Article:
From the Desk of Stephanie Clark
I recently had the opportunity to work with a central office staff in a large school district. They had lots of questions and concerns about how they could influence campuses when they do not have direct supervisory authority over the teachers or principals. I can remember working in that kind of position, and how challenging it was– but there are things that can be done to increase overall effectiveness.
First, central office leaders need to build trust at the campus level. Some of the words and phrases that our group used to describe people they trust were: reliable, responsive, predictable, having integrity, there when you need them. As leaders we need to honestly assess ourselves. Are we viewed as someone who can be trusted? If not, what can we do to increase the level of trust between the staff members we are trying to influence and ourselves?
Central office leaders also need to possess the ability to resolve conflicts when they arise. If misunderstandings or disagreements are left unresolved it can adversely affect your ability to influence teachers and administrators. How many times do little problems explode into big conflicts simply because the two people didn’t openly communicate?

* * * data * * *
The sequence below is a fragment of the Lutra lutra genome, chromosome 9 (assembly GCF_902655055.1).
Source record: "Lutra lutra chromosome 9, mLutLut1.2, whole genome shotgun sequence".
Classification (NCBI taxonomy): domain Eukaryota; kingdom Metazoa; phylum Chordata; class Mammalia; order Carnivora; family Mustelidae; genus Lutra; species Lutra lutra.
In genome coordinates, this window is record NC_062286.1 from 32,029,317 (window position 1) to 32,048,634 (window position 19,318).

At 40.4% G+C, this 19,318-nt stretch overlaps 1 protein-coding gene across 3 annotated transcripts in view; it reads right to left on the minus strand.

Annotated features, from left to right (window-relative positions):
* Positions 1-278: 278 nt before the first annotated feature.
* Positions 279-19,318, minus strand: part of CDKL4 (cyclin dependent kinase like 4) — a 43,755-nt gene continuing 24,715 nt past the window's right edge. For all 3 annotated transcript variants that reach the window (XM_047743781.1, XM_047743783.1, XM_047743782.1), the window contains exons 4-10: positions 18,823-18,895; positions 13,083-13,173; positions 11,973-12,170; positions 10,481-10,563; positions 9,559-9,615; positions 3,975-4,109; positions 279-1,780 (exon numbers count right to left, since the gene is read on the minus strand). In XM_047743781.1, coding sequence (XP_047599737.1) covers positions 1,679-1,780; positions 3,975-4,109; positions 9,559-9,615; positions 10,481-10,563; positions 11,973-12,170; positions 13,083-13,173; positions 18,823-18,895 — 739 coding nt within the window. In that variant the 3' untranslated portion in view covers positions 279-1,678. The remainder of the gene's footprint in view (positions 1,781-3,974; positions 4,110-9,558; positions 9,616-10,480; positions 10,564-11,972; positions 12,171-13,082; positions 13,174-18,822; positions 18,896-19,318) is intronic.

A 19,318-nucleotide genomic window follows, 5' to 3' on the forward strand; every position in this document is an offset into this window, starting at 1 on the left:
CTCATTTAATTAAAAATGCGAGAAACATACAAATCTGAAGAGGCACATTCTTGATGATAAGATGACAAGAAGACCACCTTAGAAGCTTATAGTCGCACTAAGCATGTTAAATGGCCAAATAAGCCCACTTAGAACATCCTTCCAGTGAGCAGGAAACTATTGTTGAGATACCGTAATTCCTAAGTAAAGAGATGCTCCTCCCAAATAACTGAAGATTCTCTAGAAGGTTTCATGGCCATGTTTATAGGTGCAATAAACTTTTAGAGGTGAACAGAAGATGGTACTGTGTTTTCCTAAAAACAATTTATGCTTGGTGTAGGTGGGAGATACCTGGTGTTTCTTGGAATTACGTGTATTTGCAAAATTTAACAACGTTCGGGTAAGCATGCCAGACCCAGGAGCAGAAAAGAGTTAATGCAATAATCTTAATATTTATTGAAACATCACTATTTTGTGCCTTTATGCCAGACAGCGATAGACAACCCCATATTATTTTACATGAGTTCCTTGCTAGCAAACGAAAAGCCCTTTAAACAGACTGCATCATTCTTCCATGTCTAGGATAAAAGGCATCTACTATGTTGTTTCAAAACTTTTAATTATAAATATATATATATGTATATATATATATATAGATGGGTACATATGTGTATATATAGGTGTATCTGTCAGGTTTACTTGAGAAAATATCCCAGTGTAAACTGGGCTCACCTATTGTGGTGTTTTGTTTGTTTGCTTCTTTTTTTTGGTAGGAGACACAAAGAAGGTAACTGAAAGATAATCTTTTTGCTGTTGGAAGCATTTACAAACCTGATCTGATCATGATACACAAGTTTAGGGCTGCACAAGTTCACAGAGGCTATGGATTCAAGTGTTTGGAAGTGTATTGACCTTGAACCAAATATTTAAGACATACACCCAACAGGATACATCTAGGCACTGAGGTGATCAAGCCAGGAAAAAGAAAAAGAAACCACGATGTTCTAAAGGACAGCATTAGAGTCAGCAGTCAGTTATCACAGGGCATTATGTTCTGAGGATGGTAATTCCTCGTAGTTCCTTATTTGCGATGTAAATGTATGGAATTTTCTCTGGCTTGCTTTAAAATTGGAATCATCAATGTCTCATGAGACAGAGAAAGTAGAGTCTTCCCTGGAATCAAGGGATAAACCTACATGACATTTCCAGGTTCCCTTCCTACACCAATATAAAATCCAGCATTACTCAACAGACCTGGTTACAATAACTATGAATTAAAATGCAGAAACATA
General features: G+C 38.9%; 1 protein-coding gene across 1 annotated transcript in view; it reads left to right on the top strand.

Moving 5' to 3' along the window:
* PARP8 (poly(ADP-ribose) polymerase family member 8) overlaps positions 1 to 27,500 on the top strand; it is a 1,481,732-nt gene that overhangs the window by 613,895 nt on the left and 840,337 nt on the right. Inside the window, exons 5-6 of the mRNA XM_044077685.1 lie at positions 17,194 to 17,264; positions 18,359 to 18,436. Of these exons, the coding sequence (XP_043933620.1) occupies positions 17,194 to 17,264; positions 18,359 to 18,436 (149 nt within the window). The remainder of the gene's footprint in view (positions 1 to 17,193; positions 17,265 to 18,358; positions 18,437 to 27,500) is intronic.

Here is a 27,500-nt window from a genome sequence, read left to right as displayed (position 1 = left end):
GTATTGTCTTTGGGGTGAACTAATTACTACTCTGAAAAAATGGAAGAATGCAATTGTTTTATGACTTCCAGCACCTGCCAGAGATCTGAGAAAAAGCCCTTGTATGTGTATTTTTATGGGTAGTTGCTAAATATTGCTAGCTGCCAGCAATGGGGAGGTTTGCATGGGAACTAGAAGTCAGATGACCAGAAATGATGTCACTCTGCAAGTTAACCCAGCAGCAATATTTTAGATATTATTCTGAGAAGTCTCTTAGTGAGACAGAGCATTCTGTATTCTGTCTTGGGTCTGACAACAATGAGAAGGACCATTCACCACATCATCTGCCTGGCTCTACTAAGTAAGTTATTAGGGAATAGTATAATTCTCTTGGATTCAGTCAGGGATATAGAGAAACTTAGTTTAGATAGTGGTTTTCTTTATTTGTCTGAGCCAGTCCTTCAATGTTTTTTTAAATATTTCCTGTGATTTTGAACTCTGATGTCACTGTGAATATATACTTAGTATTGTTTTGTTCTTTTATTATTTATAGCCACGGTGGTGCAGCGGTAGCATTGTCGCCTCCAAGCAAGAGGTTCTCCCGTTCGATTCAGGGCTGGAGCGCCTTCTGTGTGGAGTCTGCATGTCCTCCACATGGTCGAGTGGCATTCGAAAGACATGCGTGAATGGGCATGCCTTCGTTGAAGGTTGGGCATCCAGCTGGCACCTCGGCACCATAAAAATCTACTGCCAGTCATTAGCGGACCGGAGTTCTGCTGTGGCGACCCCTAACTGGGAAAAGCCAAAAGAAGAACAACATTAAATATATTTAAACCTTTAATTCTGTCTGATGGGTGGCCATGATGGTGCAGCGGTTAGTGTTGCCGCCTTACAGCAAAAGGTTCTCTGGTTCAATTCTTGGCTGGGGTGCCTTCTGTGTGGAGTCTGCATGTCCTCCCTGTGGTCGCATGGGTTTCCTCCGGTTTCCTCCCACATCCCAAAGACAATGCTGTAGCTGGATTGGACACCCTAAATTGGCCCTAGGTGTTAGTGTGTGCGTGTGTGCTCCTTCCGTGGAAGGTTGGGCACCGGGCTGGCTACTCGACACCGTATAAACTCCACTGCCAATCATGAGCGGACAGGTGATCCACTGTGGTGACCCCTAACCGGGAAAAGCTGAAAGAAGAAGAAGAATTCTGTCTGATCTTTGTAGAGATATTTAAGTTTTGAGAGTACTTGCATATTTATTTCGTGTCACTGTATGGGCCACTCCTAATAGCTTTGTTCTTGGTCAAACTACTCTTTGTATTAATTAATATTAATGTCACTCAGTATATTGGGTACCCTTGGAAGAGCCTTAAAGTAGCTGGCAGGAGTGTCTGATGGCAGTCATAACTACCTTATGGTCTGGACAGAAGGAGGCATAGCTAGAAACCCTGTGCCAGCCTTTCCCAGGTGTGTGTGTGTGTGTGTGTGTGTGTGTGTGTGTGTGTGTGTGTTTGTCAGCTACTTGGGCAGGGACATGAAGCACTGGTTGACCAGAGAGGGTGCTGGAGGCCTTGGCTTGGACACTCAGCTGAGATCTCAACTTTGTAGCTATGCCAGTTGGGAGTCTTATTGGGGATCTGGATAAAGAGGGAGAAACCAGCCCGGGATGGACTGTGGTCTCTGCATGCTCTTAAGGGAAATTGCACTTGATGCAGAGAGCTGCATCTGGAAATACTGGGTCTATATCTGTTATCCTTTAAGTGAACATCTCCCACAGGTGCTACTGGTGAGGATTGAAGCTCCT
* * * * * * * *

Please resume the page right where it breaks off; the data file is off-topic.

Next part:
Finally, central office leaders need is the ability to gain cooperation from other people. This can be accomplished by simply establishing a trusting relationship. By gaining their trust and confidence they will be more motivated to believe in and carry out what you are telling them. For example, if I feel like you know me and feel like we share common goals then I’m a lot more likely to cooperate with you.
So… what are three simple steps central office leaders can do to increase their influence?
Resolve conflicts quickly when they arise.